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Old 04-01-2014, 08:18 PM
 
Location: East coast
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Quote:
Originally Posted by wburg View Post
Cape Verde was an island discovered by Portuguese explorers, the Africans there were brought to Cape Verde as slaves by the Portuguese, so while the Cape Verdeans who came to the United States were free rather than transported slaves, their parents were probably slaves. Cape Verdeans spoke a dialect of Portuguese called "Criolou" and settled around the country--I interviewed a Cape Verdean woman whose parents came from the island of Fogo for a book on a local Portuguese neighborhood. They were generally considered part of the Portuguese community, which was not really considered "white" until after World War II. I was told the Cape Verdeans often participated in Portuguese cultural traditions if there was a Portuguese neighborhood or community, along with their own traditions, but they were often singled out within the Portuguese community. I assume this was based on skin color, but there were also some factional differences between mainland ("Continental") Portuguese and those from the island colonies, like the Azores and Madeira, while Cape Verde was distinct for its different racial mix.
That's interesting. So culture (sort of) trumped race in self-identity for the Cape Verdeans? Makes sense in some ways (even today, many black immigrants identify with culture, such as being West Indian etc. more than race). I wonder if technically they are "Hispanics" (though that term means associated with Spain and not Portugal).
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Old 04-01-2014, 08:28 PM
 
Location: East coast
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Another issue I think that makes historically American black-white segregation different in terms of the urban-landscape than say segregation with many of the other non-white, such as Asian, Hispanic, or even white ethnic minority groups is that is that the latter, although sometimes to an extent involuntary or imposed on them, can be also more voluntary self-segregation that is culture-based.

Little Italy, Chinatown, Jewish, Irish neighborhoods etc. could come about, not only partly by discrimination, feeling alienated by the mainstream but also because people wanted to live with communities of their own with shops and businesses.

However, segregation to blacks was not really from any choice of their own. They couldn't really choose to live with others based on shared cultural communities (the way that Italians or Chinese often choose or chose to live with their "own people", though forced segregation existed for non-black racial minorities too, like Chinese on the West coast). That makes "black" neighborhoods different from most immigrant/ethnic enclaves.
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Old 04-01-2014, 09:02 PM
 
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Quote:
Originally Posted by markovian process View Post
That's interesting. So culture (sort of) trumped race in self-identity for the Cape Verdeans? Makes sense in some ways (even today, many black immigrants identify with culture, such as being West Indian etc. more than race). I wonder if technically they are "Hispanics" (though that term means associated with Spain and not Portugal).
The term "Latino" was invented to describe both Spanish-speaking and Portuguese-speaking folks, while "Hispanic" is strictly Spanish speakers. Apparently the term for Portuguese speakers is "Lusitanic" but it isn't a term I hear very often, and I know a lot of Portuguese folks.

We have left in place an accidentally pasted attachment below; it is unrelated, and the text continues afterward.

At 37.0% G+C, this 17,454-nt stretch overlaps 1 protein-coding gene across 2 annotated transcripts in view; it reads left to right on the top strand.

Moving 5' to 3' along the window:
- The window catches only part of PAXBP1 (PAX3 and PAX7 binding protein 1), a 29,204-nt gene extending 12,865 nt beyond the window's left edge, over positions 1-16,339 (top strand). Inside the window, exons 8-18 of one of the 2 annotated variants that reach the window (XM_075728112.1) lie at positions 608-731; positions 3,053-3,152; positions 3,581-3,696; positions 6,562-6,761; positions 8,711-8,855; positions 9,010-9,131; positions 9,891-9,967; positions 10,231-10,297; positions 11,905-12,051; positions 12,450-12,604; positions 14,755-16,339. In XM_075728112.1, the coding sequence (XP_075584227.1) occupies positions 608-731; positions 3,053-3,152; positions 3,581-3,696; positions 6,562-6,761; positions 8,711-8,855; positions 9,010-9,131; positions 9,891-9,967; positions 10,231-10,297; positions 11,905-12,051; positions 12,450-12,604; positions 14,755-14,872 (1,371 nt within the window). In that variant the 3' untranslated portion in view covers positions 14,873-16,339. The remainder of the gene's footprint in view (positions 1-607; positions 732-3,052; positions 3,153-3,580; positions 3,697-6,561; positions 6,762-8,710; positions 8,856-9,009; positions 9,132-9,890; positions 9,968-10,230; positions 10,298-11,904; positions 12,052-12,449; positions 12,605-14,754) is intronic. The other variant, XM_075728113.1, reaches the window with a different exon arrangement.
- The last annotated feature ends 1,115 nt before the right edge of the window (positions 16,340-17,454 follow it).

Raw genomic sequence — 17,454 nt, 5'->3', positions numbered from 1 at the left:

Racial categories like these are basically imaginary constructs, they don't have firm or explicit boundaries--there is no "technically black" except what we decide black is. American Black culture is a unique development of the past few centuries, drawn on in part by their special circumstances, and the rules regarding how white you had to be to avoid becoming valuable property instead of a person.

In the case of the Cape Verdeans, I think they were no longer slaves by the 19th century and I think there was a lot of intermarriage, resulting in a culture that mixed both--like Brazil or much of the Caribbean, a culture that intermixed bits of Portuguese or Spanish with native islander or South American native culture and African culture brought over by slaves. People are fungible and culture emerges and mutates quite frequently, especially when people are moved over long distances and don't necessarily have a way to transport their cultural icons and institutions with them.
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Old 04-03-2014, 03:48 AM
 
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Originally Posted by markovian process View Post
Native-born African-Americans or black Americans (what's the appropriate way to distinguish them without implying one group is somehow more "American" than another?)
as an ethnic group there's probably no other group that's more american (in the geo-political/cultural sense) than african-americans.

But if someone is 1st generation I refer to them as whatever country they're from or, if speaking in a vague sense I'll use the region - south asians, west africans, eastern europeans, etc.

You raise an interesting point though and I guess we'll have to wait a generation before we see how the 3rd and 4th generations African-US(?) kids define themselves.
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Old 04-03-2014, 04:13 AM
 
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Originally Posted by wburg View Post
The term "Latino" was invented to describe both Spanish-speaking and Portuguese-speaking folks, while "Hispanic" is strictly Spanish speakers. Apparently the term for Portuguese speakers is "Lusitanic" but it isn't a term I hear very often, and I know a lot of Portuguese folks.
Lusophone is the term for Portuguese speakers. The Lusitania was a British passenger ship that was torpedoed by zee Germans towards the beginning of WWI.

FWIW - Spaniards are 'hispanic' but they're not Latino.

I think Latino, if anything, is clever as a marketing term for Telemundo, Univision, etc because a Peruvian and a Cuban have far less in common culturally than an american and an australian, a belgian and a quebecois, or even an Italian and an Argentine.